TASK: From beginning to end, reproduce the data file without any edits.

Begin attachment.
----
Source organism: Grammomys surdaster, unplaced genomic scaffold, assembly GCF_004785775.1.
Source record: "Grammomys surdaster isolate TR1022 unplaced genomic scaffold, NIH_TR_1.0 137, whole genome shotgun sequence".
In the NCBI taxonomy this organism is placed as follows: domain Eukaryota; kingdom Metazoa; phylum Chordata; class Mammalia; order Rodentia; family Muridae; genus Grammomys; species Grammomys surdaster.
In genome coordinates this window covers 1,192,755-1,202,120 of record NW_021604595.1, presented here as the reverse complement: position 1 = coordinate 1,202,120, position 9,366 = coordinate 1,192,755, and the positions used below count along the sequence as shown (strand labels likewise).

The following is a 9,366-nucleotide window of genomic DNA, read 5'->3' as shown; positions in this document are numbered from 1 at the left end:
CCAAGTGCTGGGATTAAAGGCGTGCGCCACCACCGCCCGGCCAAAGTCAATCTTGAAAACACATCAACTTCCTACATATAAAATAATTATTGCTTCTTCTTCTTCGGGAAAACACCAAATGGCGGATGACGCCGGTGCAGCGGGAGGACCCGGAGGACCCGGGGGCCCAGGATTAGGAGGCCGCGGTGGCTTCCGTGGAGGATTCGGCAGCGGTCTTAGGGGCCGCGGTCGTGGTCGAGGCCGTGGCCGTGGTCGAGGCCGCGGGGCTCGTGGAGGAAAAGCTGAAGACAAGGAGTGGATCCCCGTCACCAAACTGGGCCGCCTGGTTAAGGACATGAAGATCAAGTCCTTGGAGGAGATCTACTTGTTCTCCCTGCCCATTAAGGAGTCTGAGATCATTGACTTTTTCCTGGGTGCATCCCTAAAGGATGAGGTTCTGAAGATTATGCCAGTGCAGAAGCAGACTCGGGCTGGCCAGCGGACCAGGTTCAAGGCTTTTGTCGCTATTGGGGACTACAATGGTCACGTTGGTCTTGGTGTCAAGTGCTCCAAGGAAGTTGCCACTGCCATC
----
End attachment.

Source organism: Grammomys surdaster, unplaced genomic scaffold, assembly GCF_004785775.1.
Source record: "Grammomys surdaster isolate TR1022 unplaced genomic scaffold, NIH_TR_1.0 137, whole genome shotgun sequence".
In the NCBI taxonomy this organism is placed as follows: domain Eukaryota; kingdom Metazoa; phylum Chordata; class Mammalia; order Rodentia; family Muridae; genus Grammomys; species Grammomys surdaster.
In genome coordinates this window covers 1,192,755-1,202,120 of record NW_021604595.1, presented here as the reverse complement: position 1 = coordinate 1,202,120, position 9,366 = coordinate 1,192,755, and the positions used below count along the sequence as shown (strand labels likewise).

The following is a 9,366-nucleotide window of genomic DNA, read 5'->3' as shown; positions in this document are numbered from 1 at the left end:
CCAAGTGCTGGGATTAAAGGCGTGCGCCACCACCGCCCGGCCAAAGTCAATCTTGAAAACACATCAACTTCCTACATATAAAATAATTATTGCTTCTTCTTCTTCGGGAAAACACCAAATGGCGGATGACGCCGGTGCAGCGGGAGGACCCGGAGGACCCGGGGGCCCAGGATTAGGAGGCCGCGGTGGCTTCCGTGGAGGATTCGGCAGCGGTCTTAGGGGCCGCGGTCGTGGTCGAGGCCGTGGCCGTGGTCGAGGCCGCGGGGCTCGTGGAGGAAAAGCTGAAGACAAGGAGTGGATCCCCGTCACCAAACTGGGCCGCCTGGTTAAGGACATGAAGATCAAGTCCTTGGAGGAGATCTACTTGTTCTCCCTGCCCATTAAGGAGTCTGAGATCATTGACTTTTTCCTGGGTGCATCCCTAAAGGATGAGGTTCTGAAGATTATGCCAGTGCAGAAGCAGACTCGGGCTGGCCAGCGGACCAGGTTCAAGGCTTTTGTCGCTATTGGGGACTACAATGGTCACGTTGGTCTTGGTGTCAAGTGCTCCAAGGAAGTTGCCACTGCCATC